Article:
Covert recordings and litigation privilege: Property Alliance Group Ltd v Royal Bank of Scotland Plc  EWHC 3341.Simon Anderson
Does a covert audio recording of a meeting between a party to litigation and the opposing party’s former employees attract litigation privilege when the dominant purpose of such was to gather evidence in support of the claim? Not when invited to the meeting under a false pretence, so said the Divisional Court in Property Alliance Group Ltd v Royal Bank of Scotland Plc  EWHC 3341.
The lesson to be learnt is that when consulting with prospective witnesses for the purposes of litigation, it is imperative that they understand this to be the purpose of any dialogue. Documents, materials or recordings collated in the process might otherwise lose litigation privilege, and become the subject of a potentially successful disclosure application.
The claim was as between a bank and property developer claiming to have been mis-sold swap contracts. Pre-litigation, the Managing Director of the developer arranged meetings with two of the bank’s former employees. He had arranged the meeting on the false pretext that he was interested in setting up business relations with their new companies. He secretly recorded the meetings in the hope they would yield evidence to support the claim.
In the course of disclosure the developer accidentally included an email to its solicitors that mentioned the recordings of the meetings, inadvertently bringing their existence to the bank’s attention. The bank applied for the disclosure of the recordings and their transcripts, however the developer contended that they were obtained in circumstances indistinguishable from where a solicitor takes a proof of evidence. The principal issue was whether the bank should be permitted to inspect the audio recordings and their transcripts under CPR r.31.19(5).
Principles to be applied
Birss J held that the test for establishing litigation privilege was whether the recordings and transcripts had been produced for the “dominant purpose” of conducting litigation, Three Rivers DC v Bank of England (Disclosure) (No.4)  UKHL 48,  1 A.C. 610 applied. However, litigation privilege could not apply to a verbatim recording of a conversation made for use in litigation, or the transcript of such a recording, unless the conversation itself was privileged Grant v Southwestern and County Properties Ltd  Ch. 185 and Parry v News Group Newspapers Ltd Times, November 22, 1990 applied. The question of whether the conversations between the developer’s Managing Director and the bank’s former employees were privileged turned on the dominant purpose of the meetings. The answer had to be arrived at objectively, taking into account all the evidence, including what the parties involved said their intentions were. Clearly, the managing director arranged the meetings to gather evidence for the litigation. Equally clearly, the bank’s former employees attended the meetings to discuss possible future business. From just those facts, it was not possible to distil a dominant purpose from two clear but entirely divergent purposes.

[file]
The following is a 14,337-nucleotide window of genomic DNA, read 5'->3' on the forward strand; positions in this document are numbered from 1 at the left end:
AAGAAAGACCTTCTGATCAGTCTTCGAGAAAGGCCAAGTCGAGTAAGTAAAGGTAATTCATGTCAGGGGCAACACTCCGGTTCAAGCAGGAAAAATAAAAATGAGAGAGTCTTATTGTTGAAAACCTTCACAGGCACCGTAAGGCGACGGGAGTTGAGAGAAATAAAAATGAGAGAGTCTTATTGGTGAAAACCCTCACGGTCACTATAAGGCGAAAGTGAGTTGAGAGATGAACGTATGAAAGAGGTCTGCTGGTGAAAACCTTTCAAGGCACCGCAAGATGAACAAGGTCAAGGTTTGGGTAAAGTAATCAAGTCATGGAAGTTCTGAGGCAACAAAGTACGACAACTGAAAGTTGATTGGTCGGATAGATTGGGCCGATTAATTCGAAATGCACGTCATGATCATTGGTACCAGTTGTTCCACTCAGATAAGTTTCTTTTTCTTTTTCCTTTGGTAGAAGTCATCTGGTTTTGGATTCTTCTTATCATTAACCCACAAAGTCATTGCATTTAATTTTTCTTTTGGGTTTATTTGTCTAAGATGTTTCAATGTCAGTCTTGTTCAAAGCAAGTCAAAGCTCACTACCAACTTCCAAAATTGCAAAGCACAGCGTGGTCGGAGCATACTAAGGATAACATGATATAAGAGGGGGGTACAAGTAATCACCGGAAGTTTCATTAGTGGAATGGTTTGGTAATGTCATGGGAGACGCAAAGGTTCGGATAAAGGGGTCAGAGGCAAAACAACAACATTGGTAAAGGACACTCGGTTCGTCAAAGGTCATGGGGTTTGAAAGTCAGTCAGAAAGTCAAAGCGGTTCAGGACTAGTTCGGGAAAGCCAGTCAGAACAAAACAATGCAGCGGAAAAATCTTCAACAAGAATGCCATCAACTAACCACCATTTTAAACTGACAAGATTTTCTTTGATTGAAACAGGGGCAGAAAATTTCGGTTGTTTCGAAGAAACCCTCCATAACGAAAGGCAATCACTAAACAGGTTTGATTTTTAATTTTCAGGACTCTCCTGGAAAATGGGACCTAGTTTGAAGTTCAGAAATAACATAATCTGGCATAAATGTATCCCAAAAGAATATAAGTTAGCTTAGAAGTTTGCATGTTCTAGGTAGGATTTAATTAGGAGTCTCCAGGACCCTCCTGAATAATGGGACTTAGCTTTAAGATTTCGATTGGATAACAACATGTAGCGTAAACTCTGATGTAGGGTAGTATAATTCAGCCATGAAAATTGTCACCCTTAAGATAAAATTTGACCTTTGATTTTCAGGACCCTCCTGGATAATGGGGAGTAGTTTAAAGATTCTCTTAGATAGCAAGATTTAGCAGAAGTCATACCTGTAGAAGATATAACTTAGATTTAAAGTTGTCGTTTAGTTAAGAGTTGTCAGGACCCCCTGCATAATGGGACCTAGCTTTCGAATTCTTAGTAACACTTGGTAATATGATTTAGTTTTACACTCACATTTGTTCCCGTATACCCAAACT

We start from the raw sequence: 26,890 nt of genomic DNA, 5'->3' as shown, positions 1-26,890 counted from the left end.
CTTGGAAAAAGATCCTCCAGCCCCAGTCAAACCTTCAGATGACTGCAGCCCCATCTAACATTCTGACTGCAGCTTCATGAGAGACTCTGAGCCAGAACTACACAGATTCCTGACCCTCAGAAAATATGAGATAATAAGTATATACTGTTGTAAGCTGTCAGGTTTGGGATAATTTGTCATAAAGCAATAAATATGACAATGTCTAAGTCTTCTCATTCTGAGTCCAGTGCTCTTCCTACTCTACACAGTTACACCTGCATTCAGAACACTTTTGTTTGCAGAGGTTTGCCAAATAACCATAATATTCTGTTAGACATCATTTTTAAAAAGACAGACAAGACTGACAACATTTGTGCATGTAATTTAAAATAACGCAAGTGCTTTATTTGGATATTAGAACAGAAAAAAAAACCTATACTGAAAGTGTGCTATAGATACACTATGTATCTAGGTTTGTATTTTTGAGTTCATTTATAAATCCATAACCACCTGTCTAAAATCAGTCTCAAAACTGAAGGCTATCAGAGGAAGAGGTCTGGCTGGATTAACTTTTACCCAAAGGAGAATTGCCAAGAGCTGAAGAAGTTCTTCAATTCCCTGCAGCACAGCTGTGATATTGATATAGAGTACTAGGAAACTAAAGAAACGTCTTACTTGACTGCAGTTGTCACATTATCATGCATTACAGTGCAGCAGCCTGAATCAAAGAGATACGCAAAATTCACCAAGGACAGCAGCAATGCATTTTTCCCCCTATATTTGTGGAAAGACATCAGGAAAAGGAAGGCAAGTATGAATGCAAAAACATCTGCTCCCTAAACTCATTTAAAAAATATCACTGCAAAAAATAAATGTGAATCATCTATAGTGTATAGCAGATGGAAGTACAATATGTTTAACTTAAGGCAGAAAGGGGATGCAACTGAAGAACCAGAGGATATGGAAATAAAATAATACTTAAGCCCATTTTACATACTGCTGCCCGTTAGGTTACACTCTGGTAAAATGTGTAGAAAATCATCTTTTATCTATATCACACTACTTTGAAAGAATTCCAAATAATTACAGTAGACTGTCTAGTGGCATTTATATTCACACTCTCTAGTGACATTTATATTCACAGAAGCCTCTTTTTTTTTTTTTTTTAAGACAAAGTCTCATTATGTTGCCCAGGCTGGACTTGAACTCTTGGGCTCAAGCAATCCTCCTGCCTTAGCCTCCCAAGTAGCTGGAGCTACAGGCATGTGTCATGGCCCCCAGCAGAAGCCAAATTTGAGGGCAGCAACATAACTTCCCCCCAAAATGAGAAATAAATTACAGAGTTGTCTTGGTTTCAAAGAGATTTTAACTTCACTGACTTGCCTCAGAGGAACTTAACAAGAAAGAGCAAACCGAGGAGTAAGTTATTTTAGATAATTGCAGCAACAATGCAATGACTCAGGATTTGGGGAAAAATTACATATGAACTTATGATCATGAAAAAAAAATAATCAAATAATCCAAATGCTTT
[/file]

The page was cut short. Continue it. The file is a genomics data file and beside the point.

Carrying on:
The critical point was that the Managing Director had actively deceived the bank’s former employees. He had induced them to attend and speak freely by representing that the meetings were concerned with possible future business. That deception distinguished the circumstances from the example of a solicitor taking a proof of evidence from a potential witness. It also meant that the fair and correct approach was to look at things from the perspective of the bank’s former employees. Therefore, the dominant purpose of the meetings had not been litigation, thus the meetings were not privileged, and neither were the recordings or transcripts.
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